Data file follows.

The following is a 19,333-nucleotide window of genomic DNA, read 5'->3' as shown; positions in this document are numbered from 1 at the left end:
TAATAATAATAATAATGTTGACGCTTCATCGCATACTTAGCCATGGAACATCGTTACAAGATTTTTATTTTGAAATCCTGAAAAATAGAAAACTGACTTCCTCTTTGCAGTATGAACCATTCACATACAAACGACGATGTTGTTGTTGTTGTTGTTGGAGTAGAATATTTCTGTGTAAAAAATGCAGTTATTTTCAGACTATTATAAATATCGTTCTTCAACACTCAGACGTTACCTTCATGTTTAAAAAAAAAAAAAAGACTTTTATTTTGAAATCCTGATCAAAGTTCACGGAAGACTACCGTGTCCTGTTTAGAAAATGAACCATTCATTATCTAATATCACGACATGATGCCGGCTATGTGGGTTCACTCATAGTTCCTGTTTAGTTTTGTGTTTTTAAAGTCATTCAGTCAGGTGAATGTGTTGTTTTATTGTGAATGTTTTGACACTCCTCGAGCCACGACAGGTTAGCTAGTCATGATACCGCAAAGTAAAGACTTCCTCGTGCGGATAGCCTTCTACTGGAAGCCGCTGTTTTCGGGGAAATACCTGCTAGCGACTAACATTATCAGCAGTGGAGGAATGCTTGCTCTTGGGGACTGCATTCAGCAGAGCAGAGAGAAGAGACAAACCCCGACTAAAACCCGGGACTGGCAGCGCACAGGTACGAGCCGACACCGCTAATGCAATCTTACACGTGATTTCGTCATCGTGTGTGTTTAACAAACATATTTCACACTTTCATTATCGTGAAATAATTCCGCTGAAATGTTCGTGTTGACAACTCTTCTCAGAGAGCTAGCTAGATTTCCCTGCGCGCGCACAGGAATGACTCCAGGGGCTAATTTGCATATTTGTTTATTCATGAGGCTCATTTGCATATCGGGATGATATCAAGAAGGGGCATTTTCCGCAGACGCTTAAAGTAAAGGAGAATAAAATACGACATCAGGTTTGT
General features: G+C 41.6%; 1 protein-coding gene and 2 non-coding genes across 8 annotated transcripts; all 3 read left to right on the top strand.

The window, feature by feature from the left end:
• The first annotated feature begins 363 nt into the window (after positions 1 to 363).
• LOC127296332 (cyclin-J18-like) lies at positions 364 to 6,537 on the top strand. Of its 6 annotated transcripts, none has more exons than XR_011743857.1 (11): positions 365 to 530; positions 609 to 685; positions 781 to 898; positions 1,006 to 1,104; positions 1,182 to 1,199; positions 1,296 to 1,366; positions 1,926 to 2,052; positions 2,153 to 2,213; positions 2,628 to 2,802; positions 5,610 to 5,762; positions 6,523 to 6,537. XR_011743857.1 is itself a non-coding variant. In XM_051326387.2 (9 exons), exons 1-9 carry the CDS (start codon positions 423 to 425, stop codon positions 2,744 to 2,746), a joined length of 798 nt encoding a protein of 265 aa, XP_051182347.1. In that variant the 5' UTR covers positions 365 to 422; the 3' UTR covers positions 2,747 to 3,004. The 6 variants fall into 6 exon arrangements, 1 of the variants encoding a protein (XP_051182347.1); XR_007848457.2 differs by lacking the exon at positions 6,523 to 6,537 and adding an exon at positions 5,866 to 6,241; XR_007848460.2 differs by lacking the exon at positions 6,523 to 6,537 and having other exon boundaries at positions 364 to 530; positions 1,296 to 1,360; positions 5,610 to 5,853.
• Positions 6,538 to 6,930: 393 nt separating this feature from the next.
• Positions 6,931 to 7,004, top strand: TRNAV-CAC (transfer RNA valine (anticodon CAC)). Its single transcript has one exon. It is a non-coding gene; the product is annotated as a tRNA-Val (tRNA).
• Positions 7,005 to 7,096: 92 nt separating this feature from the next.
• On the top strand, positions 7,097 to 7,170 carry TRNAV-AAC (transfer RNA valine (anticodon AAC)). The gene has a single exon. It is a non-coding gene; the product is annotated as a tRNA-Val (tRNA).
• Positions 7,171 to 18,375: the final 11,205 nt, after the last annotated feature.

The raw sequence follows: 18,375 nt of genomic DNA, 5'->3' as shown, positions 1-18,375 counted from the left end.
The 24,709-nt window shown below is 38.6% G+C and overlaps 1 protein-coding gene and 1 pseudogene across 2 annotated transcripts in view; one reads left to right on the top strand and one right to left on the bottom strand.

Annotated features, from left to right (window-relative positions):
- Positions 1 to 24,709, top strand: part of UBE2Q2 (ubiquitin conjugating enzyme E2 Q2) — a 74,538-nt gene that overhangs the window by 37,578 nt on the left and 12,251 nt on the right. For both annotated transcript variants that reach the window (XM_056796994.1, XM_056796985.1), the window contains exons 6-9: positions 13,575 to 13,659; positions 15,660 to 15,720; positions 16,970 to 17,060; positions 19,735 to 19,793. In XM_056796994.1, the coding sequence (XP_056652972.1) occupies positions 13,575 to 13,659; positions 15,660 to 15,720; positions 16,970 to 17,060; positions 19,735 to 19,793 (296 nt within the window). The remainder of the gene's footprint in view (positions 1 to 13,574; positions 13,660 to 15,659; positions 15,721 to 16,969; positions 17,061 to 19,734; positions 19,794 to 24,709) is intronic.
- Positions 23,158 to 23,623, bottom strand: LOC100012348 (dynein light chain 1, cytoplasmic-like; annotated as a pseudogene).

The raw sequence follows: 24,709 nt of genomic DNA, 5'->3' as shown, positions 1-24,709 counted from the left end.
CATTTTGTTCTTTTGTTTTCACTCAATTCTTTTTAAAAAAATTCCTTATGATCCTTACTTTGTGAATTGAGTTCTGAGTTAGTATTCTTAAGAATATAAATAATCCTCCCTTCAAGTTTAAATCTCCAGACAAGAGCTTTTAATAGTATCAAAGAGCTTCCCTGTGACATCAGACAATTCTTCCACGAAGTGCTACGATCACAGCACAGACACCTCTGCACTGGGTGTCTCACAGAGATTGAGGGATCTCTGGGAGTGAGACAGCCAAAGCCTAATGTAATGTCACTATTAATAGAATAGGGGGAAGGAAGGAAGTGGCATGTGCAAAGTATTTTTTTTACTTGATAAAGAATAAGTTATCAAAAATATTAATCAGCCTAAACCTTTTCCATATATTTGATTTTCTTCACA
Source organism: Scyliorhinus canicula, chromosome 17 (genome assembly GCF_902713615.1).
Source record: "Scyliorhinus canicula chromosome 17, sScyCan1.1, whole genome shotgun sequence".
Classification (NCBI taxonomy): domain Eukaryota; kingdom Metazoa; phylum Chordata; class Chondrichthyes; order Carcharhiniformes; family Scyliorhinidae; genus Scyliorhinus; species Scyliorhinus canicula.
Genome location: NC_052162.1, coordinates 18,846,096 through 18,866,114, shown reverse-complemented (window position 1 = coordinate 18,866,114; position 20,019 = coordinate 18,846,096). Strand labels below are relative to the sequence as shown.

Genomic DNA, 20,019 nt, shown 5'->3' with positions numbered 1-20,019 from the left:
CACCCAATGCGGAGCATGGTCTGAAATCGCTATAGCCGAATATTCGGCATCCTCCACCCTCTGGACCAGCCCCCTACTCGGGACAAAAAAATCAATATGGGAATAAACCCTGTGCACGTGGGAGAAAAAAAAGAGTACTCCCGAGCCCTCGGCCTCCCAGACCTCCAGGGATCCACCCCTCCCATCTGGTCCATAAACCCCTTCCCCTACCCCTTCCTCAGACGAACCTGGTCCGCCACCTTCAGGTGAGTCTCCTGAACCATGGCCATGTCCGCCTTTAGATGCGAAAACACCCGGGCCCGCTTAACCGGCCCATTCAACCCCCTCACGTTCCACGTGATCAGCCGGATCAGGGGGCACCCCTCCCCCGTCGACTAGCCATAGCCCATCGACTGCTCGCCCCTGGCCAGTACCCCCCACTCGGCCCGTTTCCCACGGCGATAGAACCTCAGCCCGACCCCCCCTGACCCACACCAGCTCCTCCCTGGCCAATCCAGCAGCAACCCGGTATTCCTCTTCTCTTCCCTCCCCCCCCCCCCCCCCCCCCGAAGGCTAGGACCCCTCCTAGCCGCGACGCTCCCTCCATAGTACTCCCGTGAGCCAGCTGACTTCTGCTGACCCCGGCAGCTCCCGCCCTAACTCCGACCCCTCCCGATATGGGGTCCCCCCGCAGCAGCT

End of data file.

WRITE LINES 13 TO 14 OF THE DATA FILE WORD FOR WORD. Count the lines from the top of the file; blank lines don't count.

The 24,709-nt window shown below is 38.6% G+C and overlaps 1 protein-coding gene and 1 pseudogene across 2 annotated transcripts in view; one reads left to right on the top strand and one right to left on the bottom strand.

Annotated features, from left to right (window-relative positions):